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Expert Roundtable: Trends in Education

Sep 1, 2008 12:00 PM, By Jack Kontney

Four industry experts weigh in on what's moving the market forward.

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Are short-throw projectors finding their way into schools?

Pusey: Absolutely. We are big advocates of this technology as it eliminates the educator's shadow at virtually all angles, allowing students to see the displayed information at virtually all times.

Boyce: Yes, advancements in short-throw projectors have created excitement in the educational market. The only reason we are not seeing more of these in the classroom is the cost difference between short-throw and traditional projectors.

Do the increased technology needs of educators require a stronger commitment to training? Is your company active in this area?

Scanlon: Yes, and to meet this requirement, we have a number of trainers on staff dedicated to training — for example, on interactive whiteboards. It's a major initiative at AVI-SPL.

Boyce: Yes. Once an educator has been teaching in the classroom for several years, it can be difficult to convince them to integrate the new technology into their existing lessons. We are committed to spending as much time as needed for the educators to feel comfortable with the new technology that we are providing, so they can effectively utilize it in the classroom.

Pusey: This is probably the single biggest issue that is missed in the whole process. For more than 10 years, we have kept full-time trainers on staff for this specific purpose. Moreover, we learned probably the hard way that these trainers must be licensed teachers. Currently, we employ a Virginia State licensed educator with 11 years of classroom experience and a strong technical background. This gives us the ability to teach a lesson plan during school hours to actual students, thus training the educator in their own classroom.

What emerging trends do you see for this market in the next few years?

Dougherty: The convergence of IT and AV technologies will continue to grow in importance. The need for a unified approach to network and AV system monitor-ing and maintenance will certainly be part of design criteria moving forward.

Boyce: I see a continuing push toward video over IP, digital-content management, and IP control of devices over networks. We have seen the demand for these solutions increase over the past few years. As schools continue to increase the bandwidth of their networks, the convergence of AV and IP will continue to infiltrate the educational market.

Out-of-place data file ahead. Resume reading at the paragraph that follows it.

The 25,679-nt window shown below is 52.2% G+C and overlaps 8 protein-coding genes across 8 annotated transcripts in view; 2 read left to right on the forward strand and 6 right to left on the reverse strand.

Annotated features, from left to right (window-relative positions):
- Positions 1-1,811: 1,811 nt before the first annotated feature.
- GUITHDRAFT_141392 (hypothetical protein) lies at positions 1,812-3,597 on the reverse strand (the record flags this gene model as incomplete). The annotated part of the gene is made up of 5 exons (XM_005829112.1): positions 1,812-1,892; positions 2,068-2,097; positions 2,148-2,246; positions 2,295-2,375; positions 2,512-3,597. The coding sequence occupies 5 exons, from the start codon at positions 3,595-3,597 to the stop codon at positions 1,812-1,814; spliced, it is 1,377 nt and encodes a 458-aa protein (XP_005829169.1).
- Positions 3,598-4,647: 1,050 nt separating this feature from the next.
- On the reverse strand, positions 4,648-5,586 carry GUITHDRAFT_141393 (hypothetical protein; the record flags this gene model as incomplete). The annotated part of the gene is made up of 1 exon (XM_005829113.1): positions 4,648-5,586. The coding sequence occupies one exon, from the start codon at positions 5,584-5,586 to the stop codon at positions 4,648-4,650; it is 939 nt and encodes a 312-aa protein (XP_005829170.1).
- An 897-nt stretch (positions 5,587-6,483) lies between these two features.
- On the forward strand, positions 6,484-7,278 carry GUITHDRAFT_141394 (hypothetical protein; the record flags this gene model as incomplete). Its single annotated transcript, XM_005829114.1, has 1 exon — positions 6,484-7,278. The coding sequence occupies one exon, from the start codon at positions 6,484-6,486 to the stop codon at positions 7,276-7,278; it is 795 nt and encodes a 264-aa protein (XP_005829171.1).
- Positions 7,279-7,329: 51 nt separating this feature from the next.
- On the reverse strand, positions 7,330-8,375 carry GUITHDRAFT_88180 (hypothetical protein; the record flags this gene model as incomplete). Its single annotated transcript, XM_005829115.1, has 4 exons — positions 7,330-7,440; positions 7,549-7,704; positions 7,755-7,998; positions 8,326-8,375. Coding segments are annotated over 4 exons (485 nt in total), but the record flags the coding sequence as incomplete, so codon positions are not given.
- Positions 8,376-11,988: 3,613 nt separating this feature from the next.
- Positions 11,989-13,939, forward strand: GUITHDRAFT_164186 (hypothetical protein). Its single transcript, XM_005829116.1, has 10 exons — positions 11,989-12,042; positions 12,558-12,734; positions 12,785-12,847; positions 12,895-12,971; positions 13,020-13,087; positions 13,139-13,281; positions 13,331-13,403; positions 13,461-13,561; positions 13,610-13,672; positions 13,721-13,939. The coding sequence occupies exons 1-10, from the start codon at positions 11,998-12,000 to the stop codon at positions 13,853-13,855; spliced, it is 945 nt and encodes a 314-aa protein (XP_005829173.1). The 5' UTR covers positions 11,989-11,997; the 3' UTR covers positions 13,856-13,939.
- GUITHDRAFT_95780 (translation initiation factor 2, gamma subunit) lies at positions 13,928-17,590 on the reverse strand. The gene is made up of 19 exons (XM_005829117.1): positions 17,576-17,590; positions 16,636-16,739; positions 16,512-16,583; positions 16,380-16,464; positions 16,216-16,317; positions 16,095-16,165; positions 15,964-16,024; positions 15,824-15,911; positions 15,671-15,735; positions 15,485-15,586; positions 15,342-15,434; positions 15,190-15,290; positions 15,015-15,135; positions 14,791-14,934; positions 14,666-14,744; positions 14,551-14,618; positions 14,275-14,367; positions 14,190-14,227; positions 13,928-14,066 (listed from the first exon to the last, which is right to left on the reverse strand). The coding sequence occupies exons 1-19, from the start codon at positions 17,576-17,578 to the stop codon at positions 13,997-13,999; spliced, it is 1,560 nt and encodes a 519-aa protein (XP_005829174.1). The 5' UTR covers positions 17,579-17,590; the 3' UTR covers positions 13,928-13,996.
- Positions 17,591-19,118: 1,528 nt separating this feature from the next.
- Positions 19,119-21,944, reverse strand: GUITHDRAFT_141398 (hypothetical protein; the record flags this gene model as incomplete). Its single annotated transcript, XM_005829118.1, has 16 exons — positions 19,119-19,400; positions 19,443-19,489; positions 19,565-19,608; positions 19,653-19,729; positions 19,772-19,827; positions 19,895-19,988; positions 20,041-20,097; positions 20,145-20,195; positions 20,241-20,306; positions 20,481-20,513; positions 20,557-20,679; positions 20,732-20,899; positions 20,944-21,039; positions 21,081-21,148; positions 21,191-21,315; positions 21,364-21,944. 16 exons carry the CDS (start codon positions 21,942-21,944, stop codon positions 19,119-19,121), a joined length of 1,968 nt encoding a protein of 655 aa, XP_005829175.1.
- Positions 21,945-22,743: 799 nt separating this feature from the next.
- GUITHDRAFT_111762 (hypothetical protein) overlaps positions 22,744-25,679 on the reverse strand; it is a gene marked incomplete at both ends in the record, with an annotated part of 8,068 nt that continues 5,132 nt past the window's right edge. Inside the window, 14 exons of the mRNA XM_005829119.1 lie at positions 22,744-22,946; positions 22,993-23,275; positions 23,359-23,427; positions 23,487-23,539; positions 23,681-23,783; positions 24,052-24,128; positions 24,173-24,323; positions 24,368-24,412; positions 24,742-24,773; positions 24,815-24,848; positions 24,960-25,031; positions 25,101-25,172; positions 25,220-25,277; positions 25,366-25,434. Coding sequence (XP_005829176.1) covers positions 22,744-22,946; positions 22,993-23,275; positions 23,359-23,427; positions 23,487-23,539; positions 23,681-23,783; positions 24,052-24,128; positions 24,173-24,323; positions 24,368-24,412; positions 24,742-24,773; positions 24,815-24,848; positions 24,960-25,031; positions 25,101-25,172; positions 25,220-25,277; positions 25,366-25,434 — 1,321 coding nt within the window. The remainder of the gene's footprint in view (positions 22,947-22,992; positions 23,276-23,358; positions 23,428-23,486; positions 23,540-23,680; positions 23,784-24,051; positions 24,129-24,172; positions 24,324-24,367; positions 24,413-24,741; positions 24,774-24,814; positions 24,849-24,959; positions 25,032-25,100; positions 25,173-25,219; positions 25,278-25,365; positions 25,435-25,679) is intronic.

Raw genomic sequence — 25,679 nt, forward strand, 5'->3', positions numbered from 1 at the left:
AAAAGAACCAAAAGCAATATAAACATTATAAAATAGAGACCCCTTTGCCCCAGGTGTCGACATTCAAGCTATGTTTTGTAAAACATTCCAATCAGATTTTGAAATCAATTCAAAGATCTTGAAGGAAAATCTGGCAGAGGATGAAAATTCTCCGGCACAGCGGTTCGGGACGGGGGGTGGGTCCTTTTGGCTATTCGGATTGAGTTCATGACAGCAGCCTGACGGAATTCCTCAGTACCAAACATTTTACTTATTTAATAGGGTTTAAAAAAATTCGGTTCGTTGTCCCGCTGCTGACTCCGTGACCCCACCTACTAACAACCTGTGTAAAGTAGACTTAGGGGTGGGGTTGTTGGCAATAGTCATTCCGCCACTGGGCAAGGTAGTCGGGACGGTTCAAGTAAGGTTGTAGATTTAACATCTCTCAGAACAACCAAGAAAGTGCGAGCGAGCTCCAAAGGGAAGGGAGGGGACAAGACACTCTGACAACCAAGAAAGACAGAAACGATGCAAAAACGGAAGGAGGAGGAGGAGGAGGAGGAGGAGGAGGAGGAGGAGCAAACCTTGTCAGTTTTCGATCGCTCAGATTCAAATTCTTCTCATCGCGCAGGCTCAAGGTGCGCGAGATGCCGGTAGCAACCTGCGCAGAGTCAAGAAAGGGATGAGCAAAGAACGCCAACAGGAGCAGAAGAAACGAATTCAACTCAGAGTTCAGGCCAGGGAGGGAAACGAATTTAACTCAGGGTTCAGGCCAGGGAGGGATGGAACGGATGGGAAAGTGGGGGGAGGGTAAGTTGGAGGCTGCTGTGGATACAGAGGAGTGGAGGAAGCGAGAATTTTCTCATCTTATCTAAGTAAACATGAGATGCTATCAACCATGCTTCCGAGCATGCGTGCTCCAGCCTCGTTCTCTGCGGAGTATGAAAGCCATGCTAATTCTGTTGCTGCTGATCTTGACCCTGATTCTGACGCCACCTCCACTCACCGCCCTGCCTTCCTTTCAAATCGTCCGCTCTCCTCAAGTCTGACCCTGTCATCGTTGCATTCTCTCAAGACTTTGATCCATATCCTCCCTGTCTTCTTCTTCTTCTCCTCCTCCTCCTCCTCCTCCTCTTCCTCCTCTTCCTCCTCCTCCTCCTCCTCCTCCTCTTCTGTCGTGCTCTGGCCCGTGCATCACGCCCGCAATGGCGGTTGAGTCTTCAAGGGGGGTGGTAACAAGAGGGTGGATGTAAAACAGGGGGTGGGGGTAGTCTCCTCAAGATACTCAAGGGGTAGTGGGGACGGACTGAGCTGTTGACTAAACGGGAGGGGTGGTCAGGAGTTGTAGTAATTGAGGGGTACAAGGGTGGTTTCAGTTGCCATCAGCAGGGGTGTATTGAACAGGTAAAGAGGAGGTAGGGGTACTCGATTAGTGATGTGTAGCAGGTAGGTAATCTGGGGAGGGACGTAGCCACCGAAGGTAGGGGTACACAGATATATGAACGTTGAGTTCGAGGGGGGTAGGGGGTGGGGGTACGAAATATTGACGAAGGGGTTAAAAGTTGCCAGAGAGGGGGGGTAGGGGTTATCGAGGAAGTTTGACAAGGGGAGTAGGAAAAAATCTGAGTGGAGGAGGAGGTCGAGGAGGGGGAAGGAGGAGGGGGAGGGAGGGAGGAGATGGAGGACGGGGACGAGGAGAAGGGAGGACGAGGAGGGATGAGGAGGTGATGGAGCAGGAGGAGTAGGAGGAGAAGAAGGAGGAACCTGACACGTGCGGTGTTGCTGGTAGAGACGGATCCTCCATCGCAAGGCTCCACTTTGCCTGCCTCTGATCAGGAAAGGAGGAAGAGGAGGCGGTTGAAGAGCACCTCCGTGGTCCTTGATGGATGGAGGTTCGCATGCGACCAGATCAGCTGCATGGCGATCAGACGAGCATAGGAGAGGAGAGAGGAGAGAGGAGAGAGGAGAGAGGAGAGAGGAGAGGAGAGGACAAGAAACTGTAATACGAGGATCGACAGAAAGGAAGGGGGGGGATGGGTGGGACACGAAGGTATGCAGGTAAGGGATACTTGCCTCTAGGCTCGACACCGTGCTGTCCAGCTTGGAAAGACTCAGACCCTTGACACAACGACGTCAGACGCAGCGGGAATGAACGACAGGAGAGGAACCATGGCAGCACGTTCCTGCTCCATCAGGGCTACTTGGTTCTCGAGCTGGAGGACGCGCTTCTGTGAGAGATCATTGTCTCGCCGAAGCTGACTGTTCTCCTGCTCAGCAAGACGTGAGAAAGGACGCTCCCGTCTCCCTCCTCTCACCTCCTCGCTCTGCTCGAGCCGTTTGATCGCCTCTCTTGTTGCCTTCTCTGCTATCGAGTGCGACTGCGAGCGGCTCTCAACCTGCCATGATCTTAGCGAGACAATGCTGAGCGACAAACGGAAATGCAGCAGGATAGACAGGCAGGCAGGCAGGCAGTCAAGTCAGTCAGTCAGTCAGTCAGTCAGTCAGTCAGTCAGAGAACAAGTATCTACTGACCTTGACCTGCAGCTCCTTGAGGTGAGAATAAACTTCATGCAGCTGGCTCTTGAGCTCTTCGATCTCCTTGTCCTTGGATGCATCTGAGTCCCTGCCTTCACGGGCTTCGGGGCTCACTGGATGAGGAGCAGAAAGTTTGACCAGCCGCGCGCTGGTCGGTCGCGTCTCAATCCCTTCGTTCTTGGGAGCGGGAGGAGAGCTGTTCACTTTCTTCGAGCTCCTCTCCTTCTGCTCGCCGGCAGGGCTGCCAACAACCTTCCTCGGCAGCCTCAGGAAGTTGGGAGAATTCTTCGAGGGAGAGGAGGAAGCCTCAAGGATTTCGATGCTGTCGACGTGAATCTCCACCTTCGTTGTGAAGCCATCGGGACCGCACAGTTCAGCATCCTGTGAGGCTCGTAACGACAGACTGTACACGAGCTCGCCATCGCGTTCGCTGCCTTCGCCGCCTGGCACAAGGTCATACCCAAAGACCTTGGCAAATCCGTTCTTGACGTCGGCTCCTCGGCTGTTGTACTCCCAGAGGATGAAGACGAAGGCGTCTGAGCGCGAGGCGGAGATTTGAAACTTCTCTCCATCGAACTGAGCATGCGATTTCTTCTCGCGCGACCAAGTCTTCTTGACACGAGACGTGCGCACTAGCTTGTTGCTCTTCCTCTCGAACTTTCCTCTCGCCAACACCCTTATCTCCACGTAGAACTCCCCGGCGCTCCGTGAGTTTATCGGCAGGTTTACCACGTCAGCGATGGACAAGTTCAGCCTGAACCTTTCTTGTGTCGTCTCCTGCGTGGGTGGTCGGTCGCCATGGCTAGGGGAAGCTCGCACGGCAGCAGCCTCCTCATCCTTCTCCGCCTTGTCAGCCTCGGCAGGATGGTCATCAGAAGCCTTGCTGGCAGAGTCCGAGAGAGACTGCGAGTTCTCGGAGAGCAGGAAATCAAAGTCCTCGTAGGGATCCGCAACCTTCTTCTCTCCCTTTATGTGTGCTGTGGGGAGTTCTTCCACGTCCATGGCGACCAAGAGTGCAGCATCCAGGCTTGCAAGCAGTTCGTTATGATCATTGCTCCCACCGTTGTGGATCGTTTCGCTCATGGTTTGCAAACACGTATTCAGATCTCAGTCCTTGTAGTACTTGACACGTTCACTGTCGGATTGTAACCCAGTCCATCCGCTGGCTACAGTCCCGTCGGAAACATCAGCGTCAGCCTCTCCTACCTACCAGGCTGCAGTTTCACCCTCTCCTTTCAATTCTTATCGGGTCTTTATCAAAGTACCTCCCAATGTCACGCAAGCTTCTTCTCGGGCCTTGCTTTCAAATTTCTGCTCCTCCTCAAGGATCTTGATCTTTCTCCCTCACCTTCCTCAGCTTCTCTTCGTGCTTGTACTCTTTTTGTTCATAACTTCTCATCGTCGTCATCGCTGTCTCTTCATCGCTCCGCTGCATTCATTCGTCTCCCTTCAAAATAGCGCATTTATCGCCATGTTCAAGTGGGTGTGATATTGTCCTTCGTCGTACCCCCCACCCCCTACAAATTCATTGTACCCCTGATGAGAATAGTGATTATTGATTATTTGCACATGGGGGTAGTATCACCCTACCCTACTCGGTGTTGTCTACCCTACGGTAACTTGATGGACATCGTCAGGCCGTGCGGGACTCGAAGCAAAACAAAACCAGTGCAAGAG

Pusey: I would have to say that the tremendous focus on a safe learning environment is the most significant growth market for the foreseeable future. Mass- notification systems that provide audible internal and external voice messaging coupled with email blasts, text bursts, and outdialing integrated to a single solution is without a doubt our biggest growth area in both K-12 and higher education.

How has the emergence of IP control and information technology changed your business model?

Pusey: Most significantly, we have had to redefine our staffing requirements to meet not only the physical installation and upfit requirements, but we've also had to address the software, programming, and analysis world of the non-physical installation — data collision, transport failure, network architecture, and so on. So for us, training and certification in TCP/IP, Microsoft MCSA and MCSE, and certainly Cisco CCNA are virtually a must.

Boyce: We embraced the emergence of IP control and information technology early on. We recognized that the convergence of IP and AV would be prevalent because most educational facilities rely on the IT staff to support AV systems. Continuous education for our technical staff has been key to offering IP solutions for our clients. During the initial design phase, we are able to educate clients on the added benefits of IP control and management. Having an understanding of IP control and information technology has been a great sales tool for our firm.

Dougherty: The emergence of IP control has presented us with unprecedented ability to serve our clients. We make every effort possible to establish a true partnership with our clients. By establishing this type of relationship and gaining access to their network, we can provide a multitude of services such as system monitoring, usage reports, and true help-desk support.

Jack Kontney is contributing editor, audio, for SVC and president of Kontney Communications, a content-creation and marketing firm specializing in professional audio, video, and electronics. Email him at

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